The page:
The role of extrachromosomal elements in virulence has been an area of intense research in B. burgdorferi, as well as in other pathogenic bacteria. In B. burgdorferi, several plasmids that are required to complete the infectious cycle have been identified. We have developed a B. burgdorferi shuttle vector, pBSV38G, using the genes putatively responsible for lp38 autonomous replication and here show that the shuttle vector autonomously replicates, is incompatible with lp38, and effectively displaces lp38 from low-passage-number infectious B. burgdorferi isolates. We have analyzed these lp38-deficient clones in vitro for phenotypic changes associated with the loss of this plasmid, as well as in vivo to determine the role of this plasmid in the infectious cycle.
In vitro, we were unable to detect differences in growth rate, protein profile, or production of antigenic proteins between strains lacking lp38 and their parental strains. Furthermore, our data indicate that both the B31-A3 and B31-S9 strains lacking lp38 are fully infectious in a mouse model by needle inoculation and that loss of lp38 does not affect the ability of spirochetes to disseminate from the inoculation site to distant tissues. Additionally, spirochetes lacking lp38 are readily acquired from the skin of infected mice by feeding I. scapularis larvae, survive through the molt, and can establish infection when transmitted by feeding nymphs. Our use of naturally infected ticks as a route of transmission also suggests that strains lacking lp38 are competent to establish infection at a low dose.
We find these results surprising for several reasons. The low sequence divergence of lp38 among strains suggests that these genes have been conserved for a functional purpose (61
). In vivo
, several lp38 genes are upregulated when B. burgdorferi
resides in the skin of a mouse (31
). Many of these genes are also differentially regulated in response to conditions mimicking those found in vivo
, suggesting a possible role in survival within the tick vector or mammalian host (10
). Some of these genes, including the hypothetical lipoprotein genes bbj08
and components of a putative ABC transport system composed of bbj26
, represent possible virulence determinants. We were, however, unable to detect differences in the antigenic protein profiles of wild-type strains from those lacking lp38. This suggests that either the upregulated lp38 genes do not produce sufficient protein to elicit an immune response in vivo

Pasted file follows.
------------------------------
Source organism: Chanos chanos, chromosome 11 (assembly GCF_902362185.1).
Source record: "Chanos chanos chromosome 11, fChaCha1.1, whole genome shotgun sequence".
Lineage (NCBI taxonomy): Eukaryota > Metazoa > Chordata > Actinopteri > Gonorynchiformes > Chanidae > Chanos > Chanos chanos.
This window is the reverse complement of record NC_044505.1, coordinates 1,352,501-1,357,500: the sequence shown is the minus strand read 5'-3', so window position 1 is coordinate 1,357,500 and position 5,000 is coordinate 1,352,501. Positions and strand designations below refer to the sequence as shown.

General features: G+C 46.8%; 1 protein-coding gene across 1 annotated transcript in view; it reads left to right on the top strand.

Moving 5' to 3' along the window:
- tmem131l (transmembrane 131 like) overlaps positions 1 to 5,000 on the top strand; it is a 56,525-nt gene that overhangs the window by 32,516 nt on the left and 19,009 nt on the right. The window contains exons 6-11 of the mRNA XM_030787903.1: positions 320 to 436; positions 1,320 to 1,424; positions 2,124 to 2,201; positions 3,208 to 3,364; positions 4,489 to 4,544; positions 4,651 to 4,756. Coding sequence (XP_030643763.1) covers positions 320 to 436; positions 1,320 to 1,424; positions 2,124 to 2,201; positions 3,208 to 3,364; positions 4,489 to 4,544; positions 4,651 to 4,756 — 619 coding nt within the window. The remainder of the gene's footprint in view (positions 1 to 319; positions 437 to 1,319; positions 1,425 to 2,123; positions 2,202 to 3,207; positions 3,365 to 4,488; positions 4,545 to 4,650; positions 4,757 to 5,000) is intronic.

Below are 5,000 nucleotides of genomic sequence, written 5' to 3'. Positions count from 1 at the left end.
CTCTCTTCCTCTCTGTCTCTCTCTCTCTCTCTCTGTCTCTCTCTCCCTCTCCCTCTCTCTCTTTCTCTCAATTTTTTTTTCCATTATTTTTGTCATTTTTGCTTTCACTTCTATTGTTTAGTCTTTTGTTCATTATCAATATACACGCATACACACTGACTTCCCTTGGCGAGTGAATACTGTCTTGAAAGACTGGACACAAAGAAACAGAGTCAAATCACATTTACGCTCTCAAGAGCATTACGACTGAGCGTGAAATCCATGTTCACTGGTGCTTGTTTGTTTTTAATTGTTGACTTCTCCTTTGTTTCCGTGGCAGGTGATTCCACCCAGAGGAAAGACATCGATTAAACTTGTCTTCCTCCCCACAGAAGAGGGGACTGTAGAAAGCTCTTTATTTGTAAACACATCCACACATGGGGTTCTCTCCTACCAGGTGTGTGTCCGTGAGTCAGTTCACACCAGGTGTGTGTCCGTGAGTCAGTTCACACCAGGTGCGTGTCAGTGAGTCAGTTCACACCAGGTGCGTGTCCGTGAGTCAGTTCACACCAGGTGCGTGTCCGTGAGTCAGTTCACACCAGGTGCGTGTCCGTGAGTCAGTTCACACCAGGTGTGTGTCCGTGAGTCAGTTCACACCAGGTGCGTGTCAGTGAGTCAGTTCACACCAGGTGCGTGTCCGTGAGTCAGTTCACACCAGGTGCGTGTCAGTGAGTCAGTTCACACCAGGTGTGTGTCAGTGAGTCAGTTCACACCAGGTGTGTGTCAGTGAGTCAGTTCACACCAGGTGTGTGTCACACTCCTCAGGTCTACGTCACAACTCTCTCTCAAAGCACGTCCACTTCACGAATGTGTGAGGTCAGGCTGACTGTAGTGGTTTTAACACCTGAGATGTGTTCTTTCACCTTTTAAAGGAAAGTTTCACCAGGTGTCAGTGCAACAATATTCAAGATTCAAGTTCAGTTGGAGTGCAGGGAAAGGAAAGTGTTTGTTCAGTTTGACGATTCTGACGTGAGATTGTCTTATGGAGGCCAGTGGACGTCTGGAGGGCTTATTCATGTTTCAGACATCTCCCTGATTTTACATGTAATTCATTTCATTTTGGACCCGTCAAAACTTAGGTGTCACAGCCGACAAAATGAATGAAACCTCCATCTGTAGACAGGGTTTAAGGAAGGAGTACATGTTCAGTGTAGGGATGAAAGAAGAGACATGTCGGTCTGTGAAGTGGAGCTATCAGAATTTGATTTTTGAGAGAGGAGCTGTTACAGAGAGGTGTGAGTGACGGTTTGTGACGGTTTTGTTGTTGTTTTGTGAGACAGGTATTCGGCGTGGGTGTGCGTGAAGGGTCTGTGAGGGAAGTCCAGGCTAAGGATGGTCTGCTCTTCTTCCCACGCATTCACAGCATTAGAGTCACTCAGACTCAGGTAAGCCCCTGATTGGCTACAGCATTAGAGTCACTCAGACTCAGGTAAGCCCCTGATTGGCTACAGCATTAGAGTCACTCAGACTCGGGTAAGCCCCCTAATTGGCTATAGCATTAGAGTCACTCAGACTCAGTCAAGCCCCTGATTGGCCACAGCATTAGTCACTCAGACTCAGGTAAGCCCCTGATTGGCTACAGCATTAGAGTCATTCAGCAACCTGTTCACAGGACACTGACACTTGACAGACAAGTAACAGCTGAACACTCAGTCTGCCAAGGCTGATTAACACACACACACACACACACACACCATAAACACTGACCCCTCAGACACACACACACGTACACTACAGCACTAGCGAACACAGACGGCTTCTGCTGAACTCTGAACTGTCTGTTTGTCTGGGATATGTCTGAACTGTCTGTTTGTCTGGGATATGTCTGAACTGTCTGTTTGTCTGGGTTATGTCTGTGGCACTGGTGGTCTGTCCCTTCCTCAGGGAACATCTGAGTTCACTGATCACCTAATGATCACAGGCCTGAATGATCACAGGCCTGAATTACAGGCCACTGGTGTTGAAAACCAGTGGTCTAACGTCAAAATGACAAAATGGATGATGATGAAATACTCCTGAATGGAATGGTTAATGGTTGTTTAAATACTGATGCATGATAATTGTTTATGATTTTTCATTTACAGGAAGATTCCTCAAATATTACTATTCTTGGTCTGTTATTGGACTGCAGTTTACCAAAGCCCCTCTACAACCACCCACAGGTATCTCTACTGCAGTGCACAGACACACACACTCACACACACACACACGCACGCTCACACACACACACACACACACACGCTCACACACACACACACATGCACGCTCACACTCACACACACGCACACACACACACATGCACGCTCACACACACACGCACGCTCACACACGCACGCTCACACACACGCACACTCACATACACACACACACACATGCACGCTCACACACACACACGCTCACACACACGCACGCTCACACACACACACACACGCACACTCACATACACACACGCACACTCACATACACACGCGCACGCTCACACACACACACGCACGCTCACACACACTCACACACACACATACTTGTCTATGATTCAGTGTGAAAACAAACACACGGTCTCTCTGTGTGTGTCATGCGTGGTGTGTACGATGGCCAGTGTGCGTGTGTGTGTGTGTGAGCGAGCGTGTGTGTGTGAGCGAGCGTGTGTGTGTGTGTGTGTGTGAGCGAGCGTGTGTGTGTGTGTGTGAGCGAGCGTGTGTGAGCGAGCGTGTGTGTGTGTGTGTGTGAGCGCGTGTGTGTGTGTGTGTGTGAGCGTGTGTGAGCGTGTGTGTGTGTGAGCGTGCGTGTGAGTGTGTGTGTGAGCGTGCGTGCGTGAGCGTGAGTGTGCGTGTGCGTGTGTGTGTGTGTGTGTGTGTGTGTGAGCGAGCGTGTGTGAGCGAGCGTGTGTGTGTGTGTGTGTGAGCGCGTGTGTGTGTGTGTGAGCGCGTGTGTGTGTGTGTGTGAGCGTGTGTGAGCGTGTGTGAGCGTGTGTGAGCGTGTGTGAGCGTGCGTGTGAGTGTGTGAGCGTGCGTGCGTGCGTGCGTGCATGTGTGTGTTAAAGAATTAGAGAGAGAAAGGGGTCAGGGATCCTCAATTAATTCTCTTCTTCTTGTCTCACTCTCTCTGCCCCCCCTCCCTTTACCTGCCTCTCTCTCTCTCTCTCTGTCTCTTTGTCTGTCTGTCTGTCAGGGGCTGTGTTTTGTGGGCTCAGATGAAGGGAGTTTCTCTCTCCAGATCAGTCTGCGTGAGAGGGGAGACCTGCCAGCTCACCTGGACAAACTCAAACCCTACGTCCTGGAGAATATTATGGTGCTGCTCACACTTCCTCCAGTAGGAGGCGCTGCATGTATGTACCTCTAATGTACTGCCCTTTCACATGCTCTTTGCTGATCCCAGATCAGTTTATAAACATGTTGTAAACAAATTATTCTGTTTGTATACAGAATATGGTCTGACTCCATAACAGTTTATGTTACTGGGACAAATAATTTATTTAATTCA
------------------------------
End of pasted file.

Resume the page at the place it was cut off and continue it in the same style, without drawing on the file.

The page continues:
, the proteins are not antigenic, or these conditions do not result in a protein expression profile by in vitro
-grown spirochetes that adequately reflects what occurs in the tick or mammalian host environments. Although we could detect OspD in wild-type strains but not in strains lacking lp38, OspD does not elicit an immune response in infected mice and therefore is not detected by our assay (55
). Furthermore, our results do not support the preliminary findings of Botkin et al. (9
), in whose study a clone lacking lp38 exhibited a significant decrease in mouse infectivity. Our data clearly demonstrate that all of the genes on lp38 located outside the region required for autonomous replication are dispensable for B. burgdorferi
to complete its infectious cycle.
These results raise interesting questions regarding lp38. If this plasmid is dispensable for completion of the B. burgdorferi
infectious cycle, why has it been retained in nature? What role do lp38-borne genes play in the B. burgdorferi
life cycle? This plasmid has been shown to be retained in B. burgdorferi
after 25 passages at both 25°C and 35°C (24
), and in a study analyzing the plasmid contents of 19 clonal isolates, lp38 was present in all of the strains tested (43
). In a recent study analyzing 44 low-passage-number B. burgdorferi
clones and 4,464 B. burgdorferi
transformants, all 44 clones retained lp38 and only 1.1% of the transformants had lost lp38 (38
). Human clinical and field isolates that lack lp38 have been identified, although it is unclear if these isolates originally carried lp38 and lost it during the course of isolation. Complicating this genotypic heterogeneity is the inability of some of these isolates to establish infection when reintroduced in a mouse model (65
). This highlights the utility of selectively displacing an individual plasmid from a defined genetic background in order to link a phenotype with a specific genetic element.
We have examined a selected set of variables, including growth rate, protein and antigenic profile, the ability to infect a mouse by both artificial and natural routes of infection, and the ability to survive within a tick. We were unable to find a significant phenotype under any of the conditions tested. However, BSK medium used to grow B. burgdorferi is complex and may mask differences that would be detectable under more stringent growth conditions, perhaps in a more minimal medium. It is also possible that in a natural host, such as Peromyscus, the retention of lp38 might be required to establish and maintain infection. In addition, neither seroreactivity nor reisolation of spirochetes from various tissues adequately gauges the pathogenicity of a strain; they gauge only whether the spirochetes have elicited an immune response from the host and are proficient at disseminating to distant tissues. It is possible that within the ecology of the natural infectious cycle, which includes different host species, mixed infections, and varying physical environments, conditions under which spirochetes carrying lp38 have a selective advantage may exist. However, within the context of this experimental mouse-tick infectious cycle, we conclude that all the genes on lp38 can be added to the growing list of conserved and regulated yet expendable elements of the B. burgdorferi genome.